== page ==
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Egyptian revolution sparks protest movement in democratic Iraq

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A compilation of news reports leading up to the resignation of Egyptian President Hosni Mubarak.

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Washington Post Staff Writer
Saturday, February 12, 2011; 8:34 PM

BAGHDAD - The men who were gathered in Tahrir Square - the Baghdad version, not the Cairo one - were young and old, employed and jobless, Sunni and Shiite. But they spoke with one voice as they chanted: "No, no to corruption," "The government are thieves" and "Baghdad, Baghdad, spark a revolution."

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If there is to be a revolution in Iraq akin to the one that toppled Egyptian President Hosni Mubarak, it was an inauspicious start. There were only 200 to 300 people, all of them male, watched over by an equal number of Iraqi soldiers who lounged casually in the sunshine against their Humvees.

Yet there seems to be little doubt that the tumult in Egypt is stirring a deep well of discontent not only among Arabs living under autocratic rule elsewhere but also in Iraq, the one country in the region that can claim to have experienced democracy after dictatorship.

Dozens of small-scale demonstrations have taken place across the country over the past two weeks, most of them protesting poor services, particularly the lack of electricity - a perennial complaint that has spurred Iraqis to take to the streets many times before.

But a new movement seems to be emerging, too, among students and young professionals clearly inspired by the events in Egypt and also by their own disappointments with Iraq's democratic experiment.

Multiple groups are springing up on Facebook calling for protests to demand reforms, among them No to Silence, Baghdad Won't Be Kandahar, the Blue Revolution and one simply called Join US Soon for the Biggest Ever Youth Sit-In in Baghdad, which initiated the small protest Friday in Tahrir Square.

Another is planned for Monday, but the biggest buzz is building around what has been billed on various Web sites as a "Revolution of Iraqi Rage" scheduled for Feb. 25 in the same square, the city's most prominent public space, just across the Tigris River from the fortified Green Zone.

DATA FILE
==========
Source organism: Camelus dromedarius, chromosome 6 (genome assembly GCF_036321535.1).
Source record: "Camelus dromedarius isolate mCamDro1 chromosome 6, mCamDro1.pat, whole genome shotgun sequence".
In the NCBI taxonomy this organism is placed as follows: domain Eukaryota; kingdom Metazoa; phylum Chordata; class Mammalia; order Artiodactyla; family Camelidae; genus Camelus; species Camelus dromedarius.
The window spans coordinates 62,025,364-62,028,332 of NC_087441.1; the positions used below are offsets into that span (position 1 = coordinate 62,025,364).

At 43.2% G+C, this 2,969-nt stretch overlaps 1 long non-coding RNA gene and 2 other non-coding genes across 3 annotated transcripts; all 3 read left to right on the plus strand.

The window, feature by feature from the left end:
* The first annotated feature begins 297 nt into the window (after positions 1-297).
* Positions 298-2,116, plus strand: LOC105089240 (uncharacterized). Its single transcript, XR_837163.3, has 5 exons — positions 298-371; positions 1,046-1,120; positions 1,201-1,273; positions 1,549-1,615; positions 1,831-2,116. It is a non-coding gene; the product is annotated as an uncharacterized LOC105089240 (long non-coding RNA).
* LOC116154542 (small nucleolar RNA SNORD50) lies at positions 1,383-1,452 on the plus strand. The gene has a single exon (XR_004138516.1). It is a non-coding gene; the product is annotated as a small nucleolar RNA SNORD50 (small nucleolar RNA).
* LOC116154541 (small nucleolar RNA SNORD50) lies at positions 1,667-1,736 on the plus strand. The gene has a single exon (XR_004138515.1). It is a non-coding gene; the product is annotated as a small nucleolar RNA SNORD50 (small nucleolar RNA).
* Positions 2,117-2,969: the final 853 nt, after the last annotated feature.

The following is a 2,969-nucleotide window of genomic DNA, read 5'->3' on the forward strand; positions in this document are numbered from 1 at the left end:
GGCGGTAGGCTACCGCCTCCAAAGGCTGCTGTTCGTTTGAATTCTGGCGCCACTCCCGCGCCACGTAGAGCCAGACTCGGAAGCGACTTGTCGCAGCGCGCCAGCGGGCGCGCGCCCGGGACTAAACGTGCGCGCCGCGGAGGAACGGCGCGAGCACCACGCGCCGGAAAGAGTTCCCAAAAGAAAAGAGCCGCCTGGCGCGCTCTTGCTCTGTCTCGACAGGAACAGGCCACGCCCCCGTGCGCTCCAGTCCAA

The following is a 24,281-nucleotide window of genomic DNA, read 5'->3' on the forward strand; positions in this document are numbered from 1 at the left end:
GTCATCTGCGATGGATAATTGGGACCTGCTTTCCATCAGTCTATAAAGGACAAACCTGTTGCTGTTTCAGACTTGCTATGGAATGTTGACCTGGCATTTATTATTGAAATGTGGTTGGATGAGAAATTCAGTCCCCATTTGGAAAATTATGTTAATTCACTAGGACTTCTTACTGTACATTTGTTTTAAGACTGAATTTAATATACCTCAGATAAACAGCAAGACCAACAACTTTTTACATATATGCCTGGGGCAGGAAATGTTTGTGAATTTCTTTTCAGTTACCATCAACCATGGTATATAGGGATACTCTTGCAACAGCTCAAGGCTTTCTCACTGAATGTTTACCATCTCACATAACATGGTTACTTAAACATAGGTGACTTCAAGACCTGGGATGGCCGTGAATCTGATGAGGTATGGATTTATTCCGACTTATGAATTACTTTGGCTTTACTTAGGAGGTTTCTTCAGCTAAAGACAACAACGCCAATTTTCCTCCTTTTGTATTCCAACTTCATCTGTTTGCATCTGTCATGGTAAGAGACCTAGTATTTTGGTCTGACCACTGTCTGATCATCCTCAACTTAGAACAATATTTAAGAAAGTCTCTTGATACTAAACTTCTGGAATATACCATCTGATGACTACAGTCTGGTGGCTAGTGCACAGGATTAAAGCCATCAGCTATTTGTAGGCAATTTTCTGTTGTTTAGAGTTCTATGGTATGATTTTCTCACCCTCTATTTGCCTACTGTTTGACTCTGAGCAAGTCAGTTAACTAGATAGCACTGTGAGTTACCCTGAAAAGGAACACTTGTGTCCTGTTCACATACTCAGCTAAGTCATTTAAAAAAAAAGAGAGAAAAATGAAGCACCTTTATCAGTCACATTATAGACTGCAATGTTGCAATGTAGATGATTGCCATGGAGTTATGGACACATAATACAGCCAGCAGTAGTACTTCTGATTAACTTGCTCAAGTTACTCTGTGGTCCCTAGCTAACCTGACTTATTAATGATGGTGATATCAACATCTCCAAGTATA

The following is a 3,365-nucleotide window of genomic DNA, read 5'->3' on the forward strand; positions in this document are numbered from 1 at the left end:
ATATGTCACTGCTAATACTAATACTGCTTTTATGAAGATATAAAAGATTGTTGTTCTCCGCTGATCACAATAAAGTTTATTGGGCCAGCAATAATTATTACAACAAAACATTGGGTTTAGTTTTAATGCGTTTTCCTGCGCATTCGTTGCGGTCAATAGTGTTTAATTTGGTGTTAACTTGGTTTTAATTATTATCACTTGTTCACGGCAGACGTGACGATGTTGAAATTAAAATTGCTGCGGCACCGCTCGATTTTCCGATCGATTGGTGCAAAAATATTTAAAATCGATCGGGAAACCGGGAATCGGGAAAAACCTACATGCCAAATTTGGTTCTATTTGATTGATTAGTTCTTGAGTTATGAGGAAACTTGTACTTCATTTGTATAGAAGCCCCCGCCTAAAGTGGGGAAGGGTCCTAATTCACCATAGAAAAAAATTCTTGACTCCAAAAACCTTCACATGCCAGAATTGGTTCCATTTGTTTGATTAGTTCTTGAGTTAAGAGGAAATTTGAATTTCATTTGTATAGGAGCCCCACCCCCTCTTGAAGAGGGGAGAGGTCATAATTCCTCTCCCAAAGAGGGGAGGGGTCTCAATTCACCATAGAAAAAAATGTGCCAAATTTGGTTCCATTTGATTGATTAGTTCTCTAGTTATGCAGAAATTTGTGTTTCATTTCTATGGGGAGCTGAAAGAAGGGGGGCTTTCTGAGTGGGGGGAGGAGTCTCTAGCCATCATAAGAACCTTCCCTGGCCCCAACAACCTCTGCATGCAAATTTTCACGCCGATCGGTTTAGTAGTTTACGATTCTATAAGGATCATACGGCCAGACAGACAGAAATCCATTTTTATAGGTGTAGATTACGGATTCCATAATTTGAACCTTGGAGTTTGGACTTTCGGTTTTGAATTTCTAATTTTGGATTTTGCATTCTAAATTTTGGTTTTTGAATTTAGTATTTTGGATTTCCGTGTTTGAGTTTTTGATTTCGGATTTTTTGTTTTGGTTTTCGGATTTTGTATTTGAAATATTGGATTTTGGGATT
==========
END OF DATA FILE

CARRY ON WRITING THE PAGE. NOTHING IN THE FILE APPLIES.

The groups say their goal is not to overthrow the government - which is still not fully formed after elections nearly a year ago, another source of frustration - but to demand change on multiple fronts, from specifics such as the provision of electricity and jobs to more general issues such as good governance and accountability.

"People are boiling," said Adel Salman, 33, a businessman who was among those attending the protest Friday. "If this continues, it could grow very big."

How big is in question. A macabre joke making the rounds in Baghdad observes that if an Iraqi were to set himself on fire in a gesture of protest, as did the young Tunisian whose death sparked the Tunis uprising last month, Iraqis freezing without electricity in the winter chill would merely gather around to warm themselves.

The circumstances in Egypt and Tunisia are starkly different from those in Iraq. Iraqi dictator Saddam Hussein was toppled by a foreign army, not a popular revolt, and the deep sectarian divide that triggered widespread internecine bloodshed in the wake of his fall persists, precluding the emergence of a unifying Iraqi point of view.

Prime Minister Nouri al-Maliki is beginning his second four-year term after elections that were judged largely free by the United Nations, in which multiple parties and a clear majority of the electorate participated.


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